Dancing is an art in the Caribbean. Men and women form crews, following the instruction of Merital Family or Elephant Man to showcase their dancing shoes, athleticism, and creativity.
Whining is no different. As much as Dancehall is a part of Caribbean culture, whining is as well. While many might find the up-close-and-personal, gyrating movements to carry a sexual connotation, for those in the Caribbean it is simply two people dancing.
Often times, spouses might whine together or dance with other people — feeling no element of possible infidelity due to their husband or wife “giving a little jouk” to someone else.
So the initial criticism of Bajan artist Rihanna’s recently released video for her charting single “Work” featuring Drake is bizarre in the eyes of many Caribbean people. The bashment at the Canadian Jerk House is reminiscent for many Caribbean Americans missing the island parties, ready for Carnival, or feeling nostalgic of just a few years ago on American soil where they would bring that setting right to their backyard.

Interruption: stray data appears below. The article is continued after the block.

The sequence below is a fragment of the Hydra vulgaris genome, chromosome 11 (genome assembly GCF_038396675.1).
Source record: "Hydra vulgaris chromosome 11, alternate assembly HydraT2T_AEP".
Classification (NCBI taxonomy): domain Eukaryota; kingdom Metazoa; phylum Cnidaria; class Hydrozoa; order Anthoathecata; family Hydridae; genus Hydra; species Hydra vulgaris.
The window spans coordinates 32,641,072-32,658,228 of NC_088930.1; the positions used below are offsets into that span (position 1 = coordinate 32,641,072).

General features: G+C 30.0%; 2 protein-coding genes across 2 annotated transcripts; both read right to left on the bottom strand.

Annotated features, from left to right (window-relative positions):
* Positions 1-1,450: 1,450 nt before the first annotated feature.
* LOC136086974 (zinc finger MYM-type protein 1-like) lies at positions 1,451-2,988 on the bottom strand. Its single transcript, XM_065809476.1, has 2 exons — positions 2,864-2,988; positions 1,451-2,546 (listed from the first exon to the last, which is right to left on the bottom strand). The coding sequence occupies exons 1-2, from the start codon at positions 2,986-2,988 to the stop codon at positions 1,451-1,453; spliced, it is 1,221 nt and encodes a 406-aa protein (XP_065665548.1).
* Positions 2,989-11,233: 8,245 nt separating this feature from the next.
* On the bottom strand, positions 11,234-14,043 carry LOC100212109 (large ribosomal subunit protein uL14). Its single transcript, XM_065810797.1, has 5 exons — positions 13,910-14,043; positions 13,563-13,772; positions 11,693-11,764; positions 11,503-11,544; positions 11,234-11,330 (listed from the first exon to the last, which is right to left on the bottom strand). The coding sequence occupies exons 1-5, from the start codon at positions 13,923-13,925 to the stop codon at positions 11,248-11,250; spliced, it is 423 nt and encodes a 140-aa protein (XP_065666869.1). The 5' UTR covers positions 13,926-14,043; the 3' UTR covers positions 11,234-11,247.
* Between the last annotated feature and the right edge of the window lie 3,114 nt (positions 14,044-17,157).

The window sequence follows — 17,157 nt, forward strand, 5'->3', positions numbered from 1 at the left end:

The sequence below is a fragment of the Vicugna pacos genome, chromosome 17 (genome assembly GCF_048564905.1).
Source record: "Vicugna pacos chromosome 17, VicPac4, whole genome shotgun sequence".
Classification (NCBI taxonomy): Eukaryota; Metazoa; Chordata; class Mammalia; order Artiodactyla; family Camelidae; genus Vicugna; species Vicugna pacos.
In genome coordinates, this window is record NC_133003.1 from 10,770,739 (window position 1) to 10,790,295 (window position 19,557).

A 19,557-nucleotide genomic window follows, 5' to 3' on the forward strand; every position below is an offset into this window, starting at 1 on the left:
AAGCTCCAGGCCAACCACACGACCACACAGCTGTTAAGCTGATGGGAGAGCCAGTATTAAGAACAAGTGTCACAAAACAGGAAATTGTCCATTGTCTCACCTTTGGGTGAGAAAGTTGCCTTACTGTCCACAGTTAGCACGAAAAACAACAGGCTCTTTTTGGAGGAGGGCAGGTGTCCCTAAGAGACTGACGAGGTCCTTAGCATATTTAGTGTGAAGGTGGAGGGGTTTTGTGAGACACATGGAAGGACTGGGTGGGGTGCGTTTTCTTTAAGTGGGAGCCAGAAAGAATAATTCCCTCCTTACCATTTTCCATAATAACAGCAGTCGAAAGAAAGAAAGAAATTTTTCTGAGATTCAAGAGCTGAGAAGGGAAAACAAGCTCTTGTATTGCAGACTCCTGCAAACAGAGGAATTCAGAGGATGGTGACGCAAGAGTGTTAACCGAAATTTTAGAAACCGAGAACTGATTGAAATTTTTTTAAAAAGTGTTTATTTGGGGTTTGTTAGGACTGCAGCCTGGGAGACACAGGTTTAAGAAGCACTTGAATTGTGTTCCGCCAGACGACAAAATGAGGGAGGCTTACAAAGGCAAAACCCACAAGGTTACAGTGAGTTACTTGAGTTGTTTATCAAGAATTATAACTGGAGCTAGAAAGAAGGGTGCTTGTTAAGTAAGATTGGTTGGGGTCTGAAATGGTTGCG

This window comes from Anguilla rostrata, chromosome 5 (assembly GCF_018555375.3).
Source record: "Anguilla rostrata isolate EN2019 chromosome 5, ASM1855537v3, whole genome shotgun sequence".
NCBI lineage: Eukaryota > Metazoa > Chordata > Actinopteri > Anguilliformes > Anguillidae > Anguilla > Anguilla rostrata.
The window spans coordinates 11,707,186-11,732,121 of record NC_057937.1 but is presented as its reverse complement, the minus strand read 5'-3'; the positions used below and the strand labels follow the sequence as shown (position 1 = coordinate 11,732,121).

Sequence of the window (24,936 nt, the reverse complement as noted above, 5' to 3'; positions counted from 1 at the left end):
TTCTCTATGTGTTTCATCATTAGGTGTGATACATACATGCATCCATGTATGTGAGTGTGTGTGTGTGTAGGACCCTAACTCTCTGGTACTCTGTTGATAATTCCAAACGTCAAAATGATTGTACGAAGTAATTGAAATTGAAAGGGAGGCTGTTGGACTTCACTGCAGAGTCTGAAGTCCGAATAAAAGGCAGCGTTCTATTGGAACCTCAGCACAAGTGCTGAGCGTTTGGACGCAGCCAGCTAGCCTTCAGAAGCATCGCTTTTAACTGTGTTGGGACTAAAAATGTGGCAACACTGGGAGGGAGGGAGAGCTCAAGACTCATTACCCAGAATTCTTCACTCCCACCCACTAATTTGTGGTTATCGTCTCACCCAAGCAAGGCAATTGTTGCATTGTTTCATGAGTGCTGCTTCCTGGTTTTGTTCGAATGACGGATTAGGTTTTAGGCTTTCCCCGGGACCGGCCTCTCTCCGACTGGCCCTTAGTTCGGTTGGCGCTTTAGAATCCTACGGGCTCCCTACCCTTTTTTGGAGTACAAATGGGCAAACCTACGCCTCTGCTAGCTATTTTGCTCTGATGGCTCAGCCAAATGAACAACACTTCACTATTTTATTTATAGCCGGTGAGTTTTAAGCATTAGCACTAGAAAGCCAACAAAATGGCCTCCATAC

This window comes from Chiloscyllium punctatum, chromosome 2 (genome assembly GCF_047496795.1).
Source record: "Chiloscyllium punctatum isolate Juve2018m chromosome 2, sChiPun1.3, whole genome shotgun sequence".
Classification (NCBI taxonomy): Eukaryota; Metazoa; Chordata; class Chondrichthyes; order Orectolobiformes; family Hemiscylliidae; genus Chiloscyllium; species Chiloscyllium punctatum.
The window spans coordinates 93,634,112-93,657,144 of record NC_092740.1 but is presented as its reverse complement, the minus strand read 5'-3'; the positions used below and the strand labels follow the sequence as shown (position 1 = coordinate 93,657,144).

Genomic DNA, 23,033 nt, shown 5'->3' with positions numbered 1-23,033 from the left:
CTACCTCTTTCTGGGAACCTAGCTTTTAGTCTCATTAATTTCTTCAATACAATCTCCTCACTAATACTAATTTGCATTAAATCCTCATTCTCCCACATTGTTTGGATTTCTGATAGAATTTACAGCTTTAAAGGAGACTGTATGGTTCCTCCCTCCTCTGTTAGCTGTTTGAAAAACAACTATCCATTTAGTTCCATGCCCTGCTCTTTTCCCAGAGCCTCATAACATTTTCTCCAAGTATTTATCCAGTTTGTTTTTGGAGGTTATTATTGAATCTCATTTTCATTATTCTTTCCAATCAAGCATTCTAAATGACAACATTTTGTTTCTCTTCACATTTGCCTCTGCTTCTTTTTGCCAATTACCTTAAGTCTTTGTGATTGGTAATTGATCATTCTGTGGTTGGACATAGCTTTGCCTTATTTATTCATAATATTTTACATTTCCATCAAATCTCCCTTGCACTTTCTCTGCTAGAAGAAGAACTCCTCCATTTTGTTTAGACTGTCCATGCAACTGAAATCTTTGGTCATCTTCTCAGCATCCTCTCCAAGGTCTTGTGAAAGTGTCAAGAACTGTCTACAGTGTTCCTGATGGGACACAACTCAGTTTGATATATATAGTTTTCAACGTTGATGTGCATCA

Unlike popular American culture, dancing and sex are not so tightly linked. The lyrics could be raunchy and suggestive but as the director of the video, Director X, aptly puts it:
“In West Indian culture, a dance is a dance. You can have that dance. There could be a girl jumping on top of you and you’re whining up on one another. In the wrong state, you would get arrested and charged for lewd conduct or something. But you can end that dance and her boyfriend can be beside her, and you’re like, “Hi,” or you just walk away. Dancing and sex are tied together in America — if you’re dancing with somebody that means you’re sleeping with somebody. But that doesn’t mean that in our culture it’s the same. In West Indian culture, you’re dancing with someone because you’re dancing with someone.”
Rihanna is known to mesh her pop artistry with equal doses of her Caribbean heritage, often-times blending Dancehall and Reggae in pop hits like “Rude Boy” (2009). The pop songstress has whined in the past, and does not hide her joy of jumping up, whining as part of the band at Carnival or on stage — she attempts, if anything, to showcase Caribbean culture and has achieved doing so once again with her video for “Work.”
You cannot pick and choose when to love Rihanna’s genre blending — to love Rihanna is to love Caribbean culture; a culture that is firmly set in morality, religion, and discipline while finding reasons to celebrate.